The instructions for the diary stated that the content of the diary should include: (1) Knowledge of the central issues of the course in the form of facts, theories and concepts, and new research results and discoveries, (2) the students’ own reflections and analyses based on lectures and exercises, (3) the students’ own opinions and feelings about their experiences during the course (also negative reactions), (4) references to relevant literature in the field, (5) minutes from and thoughts on discussions during the course.
The deadline for handing in the diaries was at the end of May. Even if some of the students might have written their diaries during the course according to instruction, many of them did not complete their diaries until the course had finished. Of the total number of 25 students participating in the course, 23 submitted the learning diary.

4.7. Analyses

As described in our study design, we first analysed the quantitative and qualitative data separately and then compared and discussed them conjointly. We will now present the separate analyses.

4.7.1. Species Tests and Questionnaire Analyses

First, we calculated descriptive statistics for the results of the species tests and the frequencies of different ranked categories in the answers for the close-ended questions in the questionnaire (Q1 and Q3). Second, we transcribed and analyzed the open-ended answers (Q2 and Q4). When analyzing the open-ended answers, we first used inductive content analysis to find similar items and then deductive content analysis [58] using the categories from Skarstein and Skarstein [13]. However, we discussed the suitability of these categories to our material and, in agreement, modified the categories to better suit our data (Table 3). We excluded one of the categories used in Skarstein and Skarstein [13], since this category in their study included explanations for answers that viewed species knowledge as less important for EC teachers (Q1), and none of the students in our study chose this answer for Q1. We also added one extra category (Category 6: It is part of general knowledge) to include views not present in the Norwegian study. We then used the modified version when categorizing the answers. Both authors read the answers several times and individually categorized them. Due to the mutual understanding of the modified categories, there were very few mismatches in assigning answers. We further discussed the few mismatches until we fully agreed on all responses. In cases when one answer included views belonging to several categories, we allocated the answer to each of the categories. Only two responses failed to fit into any of the categories.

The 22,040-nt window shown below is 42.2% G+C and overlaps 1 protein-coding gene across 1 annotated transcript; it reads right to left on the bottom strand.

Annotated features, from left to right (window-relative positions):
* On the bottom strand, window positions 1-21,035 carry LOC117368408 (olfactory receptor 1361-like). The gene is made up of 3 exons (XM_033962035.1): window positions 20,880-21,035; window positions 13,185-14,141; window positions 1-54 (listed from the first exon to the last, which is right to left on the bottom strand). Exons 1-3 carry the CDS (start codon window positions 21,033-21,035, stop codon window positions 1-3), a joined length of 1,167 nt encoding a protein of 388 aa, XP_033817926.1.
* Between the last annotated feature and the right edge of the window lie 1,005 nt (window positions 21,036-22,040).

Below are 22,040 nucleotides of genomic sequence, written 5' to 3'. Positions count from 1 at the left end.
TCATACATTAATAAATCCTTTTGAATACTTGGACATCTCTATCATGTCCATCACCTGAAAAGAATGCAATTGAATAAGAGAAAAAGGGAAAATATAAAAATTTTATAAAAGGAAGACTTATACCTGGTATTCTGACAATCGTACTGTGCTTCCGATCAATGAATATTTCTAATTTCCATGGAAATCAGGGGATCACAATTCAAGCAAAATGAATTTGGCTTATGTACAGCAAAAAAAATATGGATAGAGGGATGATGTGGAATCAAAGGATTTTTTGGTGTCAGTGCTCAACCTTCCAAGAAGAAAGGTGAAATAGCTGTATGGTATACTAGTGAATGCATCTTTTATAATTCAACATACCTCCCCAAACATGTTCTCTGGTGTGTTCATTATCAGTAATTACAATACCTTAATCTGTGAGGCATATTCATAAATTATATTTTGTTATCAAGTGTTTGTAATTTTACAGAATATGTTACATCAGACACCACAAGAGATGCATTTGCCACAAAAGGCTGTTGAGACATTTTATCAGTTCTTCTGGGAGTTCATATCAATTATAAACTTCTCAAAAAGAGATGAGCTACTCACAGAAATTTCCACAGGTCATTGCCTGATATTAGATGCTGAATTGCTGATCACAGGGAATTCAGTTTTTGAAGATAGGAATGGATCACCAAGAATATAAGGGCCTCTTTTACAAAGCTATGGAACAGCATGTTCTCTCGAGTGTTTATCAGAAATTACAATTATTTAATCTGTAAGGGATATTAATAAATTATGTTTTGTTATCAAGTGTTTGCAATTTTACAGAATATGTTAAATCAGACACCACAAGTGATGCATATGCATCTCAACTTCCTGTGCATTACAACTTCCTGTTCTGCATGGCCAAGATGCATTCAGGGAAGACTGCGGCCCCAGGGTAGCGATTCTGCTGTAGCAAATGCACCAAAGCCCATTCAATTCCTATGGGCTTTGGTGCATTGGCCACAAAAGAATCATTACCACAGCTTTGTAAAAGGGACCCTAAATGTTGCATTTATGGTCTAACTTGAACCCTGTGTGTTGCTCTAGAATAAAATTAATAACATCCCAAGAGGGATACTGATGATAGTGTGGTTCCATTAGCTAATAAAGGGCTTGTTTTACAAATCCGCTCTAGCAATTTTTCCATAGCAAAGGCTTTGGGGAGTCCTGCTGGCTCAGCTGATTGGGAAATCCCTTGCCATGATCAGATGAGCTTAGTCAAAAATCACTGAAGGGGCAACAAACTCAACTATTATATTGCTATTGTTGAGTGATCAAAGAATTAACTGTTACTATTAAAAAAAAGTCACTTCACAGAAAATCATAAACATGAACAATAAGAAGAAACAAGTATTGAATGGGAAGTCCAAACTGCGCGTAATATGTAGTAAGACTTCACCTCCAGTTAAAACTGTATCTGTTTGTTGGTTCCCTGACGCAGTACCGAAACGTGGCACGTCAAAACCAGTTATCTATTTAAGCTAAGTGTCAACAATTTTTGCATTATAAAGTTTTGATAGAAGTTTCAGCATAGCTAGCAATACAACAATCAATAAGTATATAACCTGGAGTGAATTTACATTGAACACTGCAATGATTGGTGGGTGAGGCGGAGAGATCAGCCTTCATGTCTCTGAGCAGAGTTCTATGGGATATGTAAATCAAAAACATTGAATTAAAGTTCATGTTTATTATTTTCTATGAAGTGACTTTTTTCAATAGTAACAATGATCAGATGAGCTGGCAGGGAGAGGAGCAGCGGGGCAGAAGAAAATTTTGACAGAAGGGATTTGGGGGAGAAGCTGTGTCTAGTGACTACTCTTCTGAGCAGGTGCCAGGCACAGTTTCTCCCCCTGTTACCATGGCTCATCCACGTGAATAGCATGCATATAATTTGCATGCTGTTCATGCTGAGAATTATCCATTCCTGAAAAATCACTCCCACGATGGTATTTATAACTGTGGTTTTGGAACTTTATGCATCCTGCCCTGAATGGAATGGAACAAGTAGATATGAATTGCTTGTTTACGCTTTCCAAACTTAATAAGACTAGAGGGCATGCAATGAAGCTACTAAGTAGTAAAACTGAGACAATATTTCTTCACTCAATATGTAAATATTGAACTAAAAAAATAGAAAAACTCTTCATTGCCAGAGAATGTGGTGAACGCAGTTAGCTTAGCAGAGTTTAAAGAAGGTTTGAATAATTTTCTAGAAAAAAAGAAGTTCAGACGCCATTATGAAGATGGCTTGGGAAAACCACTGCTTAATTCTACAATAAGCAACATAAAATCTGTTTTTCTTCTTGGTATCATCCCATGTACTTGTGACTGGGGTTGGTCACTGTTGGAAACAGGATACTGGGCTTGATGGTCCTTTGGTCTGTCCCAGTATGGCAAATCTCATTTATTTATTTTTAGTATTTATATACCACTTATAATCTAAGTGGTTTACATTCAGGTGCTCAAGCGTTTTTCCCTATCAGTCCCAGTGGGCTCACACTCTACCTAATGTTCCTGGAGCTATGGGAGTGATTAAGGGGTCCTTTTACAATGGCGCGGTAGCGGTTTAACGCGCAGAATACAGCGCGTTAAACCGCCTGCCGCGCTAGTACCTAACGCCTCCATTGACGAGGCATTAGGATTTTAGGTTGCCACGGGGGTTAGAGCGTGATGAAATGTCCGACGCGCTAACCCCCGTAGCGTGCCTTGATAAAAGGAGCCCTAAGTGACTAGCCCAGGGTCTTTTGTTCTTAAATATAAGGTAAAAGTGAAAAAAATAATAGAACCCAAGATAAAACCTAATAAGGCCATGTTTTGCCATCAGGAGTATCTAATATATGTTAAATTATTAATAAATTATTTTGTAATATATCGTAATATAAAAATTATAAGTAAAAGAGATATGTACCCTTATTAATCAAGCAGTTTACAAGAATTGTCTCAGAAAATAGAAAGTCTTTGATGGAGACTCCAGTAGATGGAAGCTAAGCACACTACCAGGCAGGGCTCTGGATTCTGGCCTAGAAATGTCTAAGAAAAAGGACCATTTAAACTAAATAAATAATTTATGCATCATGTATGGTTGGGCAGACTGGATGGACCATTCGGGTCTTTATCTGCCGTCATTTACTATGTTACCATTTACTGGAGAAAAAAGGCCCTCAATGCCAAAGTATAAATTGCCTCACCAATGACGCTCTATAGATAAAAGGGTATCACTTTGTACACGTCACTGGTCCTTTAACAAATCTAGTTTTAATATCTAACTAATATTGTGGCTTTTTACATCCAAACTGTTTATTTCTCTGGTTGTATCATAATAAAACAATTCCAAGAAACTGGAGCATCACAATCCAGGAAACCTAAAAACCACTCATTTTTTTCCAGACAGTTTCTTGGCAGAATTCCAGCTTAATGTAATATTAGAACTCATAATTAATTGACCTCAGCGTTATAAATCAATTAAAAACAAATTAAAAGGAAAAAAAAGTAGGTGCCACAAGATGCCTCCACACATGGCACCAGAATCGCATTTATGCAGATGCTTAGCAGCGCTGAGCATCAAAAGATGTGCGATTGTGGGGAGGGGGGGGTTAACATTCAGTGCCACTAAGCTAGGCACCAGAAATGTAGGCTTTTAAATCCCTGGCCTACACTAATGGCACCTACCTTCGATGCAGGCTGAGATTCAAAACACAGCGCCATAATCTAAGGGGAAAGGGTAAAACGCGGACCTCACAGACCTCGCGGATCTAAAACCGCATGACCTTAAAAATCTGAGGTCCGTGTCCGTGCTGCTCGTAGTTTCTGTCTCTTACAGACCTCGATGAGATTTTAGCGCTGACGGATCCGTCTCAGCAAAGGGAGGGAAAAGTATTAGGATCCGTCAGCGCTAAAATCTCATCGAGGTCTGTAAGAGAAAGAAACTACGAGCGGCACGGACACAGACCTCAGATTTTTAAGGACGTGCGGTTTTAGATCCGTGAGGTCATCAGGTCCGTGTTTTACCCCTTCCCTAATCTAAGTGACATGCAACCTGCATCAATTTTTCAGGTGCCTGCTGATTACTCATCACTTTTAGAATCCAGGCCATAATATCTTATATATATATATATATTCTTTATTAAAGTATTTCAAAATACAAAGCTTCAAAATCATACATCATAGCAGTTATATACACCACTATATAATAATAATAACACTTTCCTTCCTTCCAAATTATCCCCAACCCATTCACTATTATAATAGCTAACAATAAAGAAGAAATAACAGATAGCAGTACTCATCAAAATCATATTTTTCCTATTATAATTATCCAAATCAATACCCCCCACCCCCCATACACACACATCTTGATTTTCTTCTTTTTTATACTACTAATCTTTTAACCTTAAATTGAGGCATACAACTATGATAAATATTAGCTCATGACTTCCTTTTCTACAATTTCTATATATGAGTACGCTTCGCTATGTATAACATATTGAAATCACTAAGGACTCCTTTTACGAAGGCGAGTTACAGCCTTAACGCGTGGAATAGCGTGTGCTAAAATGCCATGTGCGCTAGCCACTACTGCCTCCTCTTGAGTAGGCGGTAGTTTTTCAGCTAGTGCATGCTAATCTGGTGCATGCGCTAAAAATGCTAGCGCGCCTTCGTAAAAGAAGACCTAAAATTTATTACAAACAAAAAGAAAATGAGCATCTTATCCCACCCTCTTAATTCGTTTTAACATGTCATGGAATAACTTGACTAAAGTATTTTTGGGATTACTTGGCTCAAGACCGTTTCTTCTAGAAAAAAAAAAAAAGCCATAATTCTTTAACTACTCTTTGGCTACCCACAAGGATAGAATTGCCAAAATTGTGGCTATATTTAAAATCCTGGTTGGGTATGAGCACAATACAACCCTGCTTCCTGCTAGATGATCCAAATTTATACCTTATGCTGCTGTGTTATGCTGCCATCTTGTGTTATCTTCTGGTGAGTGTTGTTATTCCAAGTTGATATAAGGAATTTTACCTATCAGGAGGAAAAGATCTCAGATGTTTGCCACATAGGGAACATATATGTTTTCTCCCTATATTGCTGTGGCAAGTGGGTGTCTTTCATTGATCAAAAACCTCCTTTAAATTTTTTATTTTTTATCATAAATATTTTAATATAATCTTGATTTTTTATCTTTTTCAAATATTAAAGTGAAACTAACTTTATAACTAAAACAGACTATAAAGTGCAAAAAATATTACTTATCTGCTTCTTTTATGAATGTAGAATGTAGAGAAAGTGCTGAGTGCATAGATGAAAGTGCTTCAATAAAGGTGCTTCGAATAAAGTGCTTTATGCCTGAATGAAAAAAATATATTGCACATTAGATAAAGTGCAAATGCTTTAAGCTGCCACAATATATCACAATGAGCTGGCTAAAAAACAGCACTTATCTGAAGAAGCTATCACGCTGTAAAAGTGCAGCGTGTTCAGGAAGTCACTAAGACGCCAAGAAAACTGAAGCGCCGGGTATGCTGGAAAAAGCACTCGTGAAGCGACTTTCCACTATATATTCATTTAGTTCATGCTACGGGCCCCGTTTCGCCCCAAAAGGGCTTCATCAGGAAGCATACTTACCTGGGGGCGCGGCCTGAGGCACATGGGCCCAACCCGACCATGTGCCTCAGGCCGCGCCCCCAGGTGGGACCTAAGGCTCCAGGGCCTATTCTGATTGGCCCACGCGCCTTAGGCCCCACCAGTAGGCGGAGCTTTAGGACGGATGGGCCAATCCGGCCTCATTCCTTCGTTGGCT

4.7.2. Learning Diaries and Interview Analyses

We analyzed the focus group interviews and the learning diaries in parallel by employing hermeneutics [59]. Instead of searching for a common truth, hermeneutics is based on interpretation with the aim of showing that there are various views and that people can understand the same phenomenon very differently [59,60]. Our intention with the hermeneutic approach was mainly to find out how the students experienced the species learning (Research Question 4). However, the analysis also uncovered the students’ opinions on their species knowledge before and after species training, and their thoughts on the importance of species knowledge for EC teachers and for sustainability. This illustrates how the results from the different methods complemented each other.
As researchers, we started our hermeneutic analysis by searching for our own subjective pre-understanding, which always varies from person to person. Our literature review and the pretest results further shaped our understanding. As an example, since Skarstein had undertaken similar studies in Norway, she had a different pre-understanding of species learning than Wolff had. This resulted in Wolff being more surprised than Skarstein when the students expressed a positive attitude to species learning already at the start of the study. When the students were asked at the beginning of the course whether they wanted to learn about species and take an identification test at the end, nobody responded negatively. Another element that influenced the researchers’ individual understandings is that during the course, Wolff learned to know the students better than Skarstein. Wolff was responsible for teaching the course, while Skarstein only joined one lecture and two excursions (one of them a whole day long).